1. Lakers can flip D'Angelo Russell for Dejounte Murray
Nothing too outside the box here. It's clear the Lakers want Dejounte Murray. It's a question of whether or not the Lakers want him enough to meet the Hawks' asking price (and potentially outbid other suitors). In the end, there's enough appeal rooted in Murray's defensive reputation and playmaking repertoire to push a trade over the finish line.
Los Angeles lands its third All-Star and a bench unit leader. Murray still needs to learn how to elevate teammates in a secondary role, but he's enjoying his best 3-point shooting campaign to date and he's another source of rim pressure for the Lakers offense. While Murray's defense has wavered at times in Atlanta, it's fair to believe he would shape up under a more strict winning mandate in Los Angeles.
The Hawks net a couple valuable long-term assets — not only the Lakers' 2029 first-round pick, but a juicy 2030 swap as well. For all the rightful criticism of Murray's tenure in Atlanta, he's averaging 21.5 points, 5.1 rebounds, and 5.2 assists on ..468/.368/.836 splits in 35.0 minutes. You have to give something to get something, even if you're the Lakers.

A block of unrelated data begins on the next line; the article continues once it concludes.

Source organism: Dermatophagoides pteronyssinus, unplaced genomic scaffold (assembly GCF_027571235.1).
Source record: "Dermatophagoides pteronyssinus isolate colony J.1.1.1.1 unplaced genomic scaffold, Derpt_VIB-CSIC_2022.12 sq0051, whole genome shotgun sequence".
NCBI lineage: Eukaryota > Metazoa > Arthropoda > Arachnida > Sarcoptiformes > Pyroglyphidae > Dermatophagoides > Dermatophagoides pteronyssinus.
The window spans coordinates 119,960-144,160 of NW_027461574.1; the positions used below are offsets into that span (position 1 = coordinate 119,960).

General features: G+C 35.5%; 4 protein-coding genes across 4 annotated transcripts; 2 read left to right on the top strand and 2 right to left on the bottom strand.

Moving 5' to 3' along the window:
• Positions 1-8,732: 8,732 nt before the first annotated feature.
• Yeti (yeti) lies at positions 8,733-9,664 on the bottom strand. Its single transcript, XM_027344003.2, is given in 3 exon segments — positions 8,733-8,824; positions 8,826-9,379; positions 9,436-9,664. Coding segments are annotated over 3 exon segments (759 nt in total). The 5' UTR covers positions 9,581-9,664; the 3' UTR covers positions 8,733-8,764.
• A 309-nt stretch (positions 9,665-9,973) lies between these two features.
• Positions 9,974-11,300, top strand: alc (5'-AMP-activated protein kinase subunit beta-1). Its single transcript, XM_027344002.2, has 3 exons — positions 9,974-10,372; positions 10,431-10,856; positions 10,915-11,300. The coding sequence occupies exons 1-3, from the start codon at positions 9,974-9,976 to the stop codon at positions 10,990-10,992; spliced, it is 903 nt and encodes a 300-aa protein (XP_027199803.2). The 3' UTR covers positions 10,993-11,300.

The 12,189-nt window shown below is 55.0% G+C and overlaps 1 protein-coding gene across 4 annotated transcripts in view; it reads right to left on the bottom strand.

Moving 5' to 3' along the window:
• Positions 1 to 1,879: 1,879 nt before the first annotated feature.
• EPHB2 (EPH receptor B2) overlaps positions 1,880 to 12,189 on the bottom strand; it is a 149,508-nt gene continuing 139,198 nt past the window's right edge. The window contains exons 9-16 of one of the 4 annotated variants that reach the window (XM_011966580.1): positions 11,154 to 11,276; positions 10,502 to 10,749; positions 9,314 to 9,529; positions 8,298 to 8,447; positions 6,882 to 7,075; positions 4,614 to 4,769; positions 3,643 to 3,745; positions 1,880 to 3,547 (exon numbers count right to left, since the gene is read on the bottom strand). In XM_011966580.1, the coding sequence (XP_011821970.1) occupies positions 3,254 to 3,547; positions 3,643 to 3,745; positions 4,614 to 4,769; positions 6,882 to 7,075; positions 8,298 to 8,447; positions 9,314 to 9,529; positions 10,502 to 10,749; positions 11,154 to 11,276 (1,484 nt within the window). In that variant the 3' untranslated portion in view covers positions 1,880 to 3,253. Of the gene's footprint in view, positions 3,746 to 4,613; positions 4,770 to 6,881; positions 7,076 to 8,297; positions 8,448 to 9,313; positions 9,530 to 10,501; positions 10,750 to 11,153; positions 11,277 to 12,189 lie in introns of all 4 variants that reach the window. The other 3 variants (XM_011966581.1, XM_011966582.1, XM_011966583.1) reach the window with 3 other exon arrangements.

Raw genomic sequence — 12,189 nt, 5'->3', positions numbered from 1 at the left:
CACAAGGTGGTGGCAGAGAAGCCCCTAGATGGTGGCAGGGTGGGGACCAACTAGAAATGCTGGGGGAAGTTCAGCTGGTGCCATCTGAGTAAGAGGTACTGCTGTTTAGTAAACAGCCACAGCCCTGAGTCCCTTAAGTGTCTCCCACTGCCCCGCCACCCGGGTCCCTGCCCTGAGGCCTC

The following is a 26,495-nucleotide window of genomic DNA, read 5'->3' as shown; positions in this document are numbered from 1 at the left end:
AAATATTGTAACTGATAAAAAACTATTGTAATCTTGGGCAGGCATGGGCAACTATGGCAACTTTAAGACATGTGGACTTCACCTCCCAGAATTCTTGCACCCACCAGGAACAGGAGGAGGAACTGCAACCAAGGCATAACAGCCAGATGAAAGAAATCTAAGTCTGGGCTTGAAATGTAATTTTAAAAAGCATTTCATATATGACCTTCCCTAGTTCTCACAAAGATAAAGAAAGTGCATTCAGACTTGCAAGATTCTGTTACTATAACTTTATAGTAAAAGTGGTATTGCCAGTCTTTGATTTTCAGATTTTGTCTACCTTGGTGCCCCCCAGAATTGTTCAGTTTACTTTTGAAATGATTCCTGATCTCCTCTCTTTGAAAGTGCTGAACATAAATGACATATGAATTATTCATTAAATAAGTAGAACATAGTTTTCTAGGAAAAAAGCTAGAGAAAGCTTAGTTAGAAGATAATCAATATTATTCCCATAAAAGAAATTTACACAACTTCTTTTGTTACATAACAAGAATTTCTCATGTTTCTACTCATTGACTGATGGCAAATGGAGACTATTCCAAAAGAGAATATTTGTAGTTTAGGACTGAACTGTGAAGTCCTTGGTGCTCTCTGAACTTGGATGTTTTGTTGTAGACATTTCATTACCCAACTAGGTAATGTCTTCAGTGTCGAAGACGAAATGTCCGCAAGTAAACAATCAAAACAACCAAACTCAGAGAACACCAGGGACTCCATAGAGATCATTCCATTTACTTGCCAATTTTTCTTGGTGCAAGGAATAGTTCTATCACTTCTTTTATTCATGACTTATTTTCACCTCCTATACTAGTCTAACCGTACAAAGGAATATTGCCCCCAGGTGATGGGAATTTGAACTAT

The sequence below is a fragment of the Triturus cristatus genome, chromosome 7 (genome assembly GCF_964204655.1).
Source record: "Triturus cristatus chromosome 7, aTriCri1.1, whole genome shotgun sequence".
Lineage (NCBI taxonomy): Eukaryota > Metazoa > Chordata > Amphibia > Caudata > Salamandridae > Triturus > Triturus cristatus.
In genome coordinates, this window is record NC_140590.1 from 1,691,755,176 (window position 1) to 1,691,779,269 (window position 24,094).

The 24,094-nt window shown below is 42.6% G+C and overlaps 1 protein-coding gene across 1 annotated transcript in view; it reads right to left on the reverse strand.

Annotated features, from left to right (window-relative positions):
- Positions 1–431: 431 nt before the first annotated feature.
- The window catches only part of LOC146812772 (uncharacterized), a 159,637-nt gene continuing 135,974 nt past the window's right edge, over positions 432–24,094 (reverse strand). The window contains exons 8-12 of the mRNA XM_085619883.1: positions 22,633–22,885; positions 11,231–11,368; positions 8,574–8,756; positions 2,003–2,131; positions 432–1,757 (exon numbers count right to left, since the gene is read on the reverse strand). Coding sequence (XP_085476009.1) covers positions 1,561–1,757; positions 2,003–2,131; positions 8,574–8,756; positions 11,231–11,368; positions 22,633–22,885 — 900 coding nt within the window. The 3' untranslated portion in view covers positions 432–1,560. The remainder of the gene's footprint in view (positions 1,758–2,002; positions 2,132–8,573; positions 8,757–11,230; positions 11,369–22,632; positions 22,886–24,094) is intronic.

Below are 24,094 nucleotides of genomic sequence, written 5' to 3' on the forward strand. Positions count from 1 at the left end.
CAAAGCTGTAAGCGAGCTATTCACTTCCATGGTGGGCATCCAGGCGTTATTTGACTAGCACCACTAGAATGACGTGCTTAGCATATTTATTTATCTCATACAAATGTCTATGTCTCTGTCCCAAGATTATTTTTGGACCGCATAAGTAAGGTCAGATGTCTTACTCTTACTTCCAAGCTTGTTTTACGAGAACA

The San Antonio Spurs are the long-awaited third team to take Russell's contract off Atlanta's hands and facilitate a deal. Doug McDermott's expiring $13.7 million contract goes to Atlanta, where he can splash a few 3s off Trae Young dimes before entering the free agent pool. In return, the Spurs finally get a point guard to help Victor Wembanyama captain the offense. It's fair to doubt Russell's viability as the full-time starter, but he's in the middle of a torrid stretch (22.3 points and 6.5 assists on .450/.462/.865 over his last 10 games). He would give the Spurs a potent pull-up shooter and a pick-and-roll partner for Wemby. Also, his contract becomes an expiring contract next season, so the Spurs shouldn't have trouble flipping it down the line (potentially for positive value).